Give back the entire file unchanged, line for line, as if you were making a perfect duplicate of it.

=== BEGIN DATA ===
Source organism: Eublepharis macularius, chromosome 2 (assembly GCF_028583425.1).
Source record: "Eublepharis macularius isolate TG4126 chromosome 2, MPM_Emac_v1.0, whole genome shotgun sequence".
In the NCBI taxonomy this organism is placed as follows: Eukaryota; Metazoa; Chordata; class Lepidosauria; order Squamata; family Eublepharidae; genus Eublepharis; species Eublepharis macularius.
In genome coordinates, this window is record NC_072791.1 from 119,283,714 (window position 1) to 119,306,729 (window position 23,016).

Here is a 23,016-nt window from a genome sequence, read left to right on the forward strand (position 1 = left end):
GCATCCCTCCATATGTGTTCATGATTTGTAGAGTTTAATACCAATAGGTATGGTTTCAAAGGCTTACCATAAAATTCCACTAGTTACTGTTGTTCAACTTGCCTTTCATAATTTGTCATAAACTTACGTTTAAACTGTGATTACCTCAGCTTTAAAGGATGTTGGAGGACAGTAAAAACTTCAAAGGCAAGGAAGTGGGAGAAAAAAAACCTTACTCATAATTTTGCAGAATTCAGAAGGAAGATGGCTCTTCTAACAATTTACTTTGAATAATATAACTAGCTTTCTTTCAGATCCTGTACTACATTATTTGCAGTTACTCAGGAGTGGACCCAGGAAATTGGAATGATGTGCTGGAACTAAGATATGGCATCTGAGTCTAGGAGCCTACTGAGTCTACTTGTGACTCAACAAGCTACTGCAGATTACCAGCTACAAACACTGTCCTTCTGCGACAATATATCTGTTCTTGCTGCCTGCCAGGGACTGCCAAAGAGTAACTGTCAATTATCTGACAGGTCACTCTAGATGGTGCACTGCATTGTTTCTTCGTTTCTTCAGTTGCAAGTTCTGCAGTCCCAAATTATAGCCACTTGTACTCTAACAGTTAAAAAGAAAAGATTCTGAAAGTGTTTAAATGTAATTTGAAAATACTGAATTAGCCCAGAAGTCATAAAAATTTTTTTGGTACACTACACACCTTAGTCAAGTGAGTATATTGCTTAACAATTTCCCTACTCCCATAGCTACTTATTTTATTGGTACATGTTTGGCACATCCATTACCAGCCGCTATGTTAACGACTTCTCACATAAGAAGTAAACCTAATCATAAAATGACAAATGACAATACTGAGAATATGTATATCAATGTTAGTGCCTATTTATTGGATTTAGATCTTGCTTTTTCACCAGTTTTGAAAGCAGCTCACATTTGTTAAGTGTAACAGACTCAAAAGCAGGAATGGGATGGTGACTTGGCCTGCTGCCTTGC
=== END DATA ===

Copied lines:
Source organism: Eublepharis macularius, chromosome 2 (assembly GCF_028583425.1).
Source record: "Eublepharis macularius isolate TG4126 chromosome 2, MPM_Emac_v1.0, whole genome shotgun sequence".
In the NCBI taxonomy this organism is placed as follows: Eukaryota; Metazoa; Chordata; class Lepidosauria; order Squamata; family Eublepharidae; genus Eublepharis; species Eublepharis macularius.
In genome coordinates, this window is record NC_072791.1 from 119,283,714 (window position 1) to 119,306,729 (window position 23,016).

Here is a 23,016-nt window from a genome sequence, read left to right on the forward strand (position 1 = left end):
GCATCCCTCCATATGTGTTCATGATTTGTAGAGTTTAATACCAATAGGTATGGTTTCAAAGGCTTACCATAAAATTCCACTAGTTACTGTTGTTCAACTTGCCTTTCATAATTTGTCATAAACTTACGTTTAAACTGTGATTACCTCAGCTTTAAAGGATGTTGGAGGACAGTAAAAACTTCAAAGGCAAGGAAGTGGGAGAAAAAAAACCTTACTCATAATTTTGCAGAATTCAGAAGGAAGATGGCTCTTCTAACAATTTACTTTGAATAATATAACTAGCTTTCTTTCAGATCCTGTACTACATTATTTGCAGTTACTCAGGAGTGGACCCAGGAAATTGGAATGATGTGCTGGAACTAAGATATGGCATCTGAGTCTAGGAGCCTACTGAGTCTACTTGTGACTCAACAAGCTACTGCAGATTACCAGCTACAAACACTGTCCTTCTGCGACAATATATCTGTTCTTGCTGCCTGCCAGGGACTGCCAAAGAGTAACTGTCAATTATCTGACAGGTCACTCTAGATGGTGCACTGCATTGTTTCTTCGTTTCTTCAGTTGCAAGTTCTGCAGTCCCAAATTATAGCCACTTGTACTCTAACAGTTAAAAAGAAAAGATTCTGAAAGTGTTTAAATGTAATTTGAAAATACTGAATTAGCCCAGAAGTCATAAAAATTTTTTTGGTACACTACACACCTTAGTCAAGTGAGTATATTGCTTAACAATTTCCCTACTCCCATAGCTACTTATTTTATTGGTACATGTTTGGCACATCCATTACCAGCCGCTATGTTAACGACTTCTCACATAAGAAGTAAACCTAATCATAAAATGACAAATGACAATACTGAGAATATGTATATCAATGTTAGTGCCTATTTATTGGATTTAGATCTTGCTTTTTCACCAGTTTTGAAAGCAGCTCACATTTGTTAAGTGTAACAGACTCAAAAGCAGGAATGGGATGGTGACTTGGCCTGCTGCCTTGC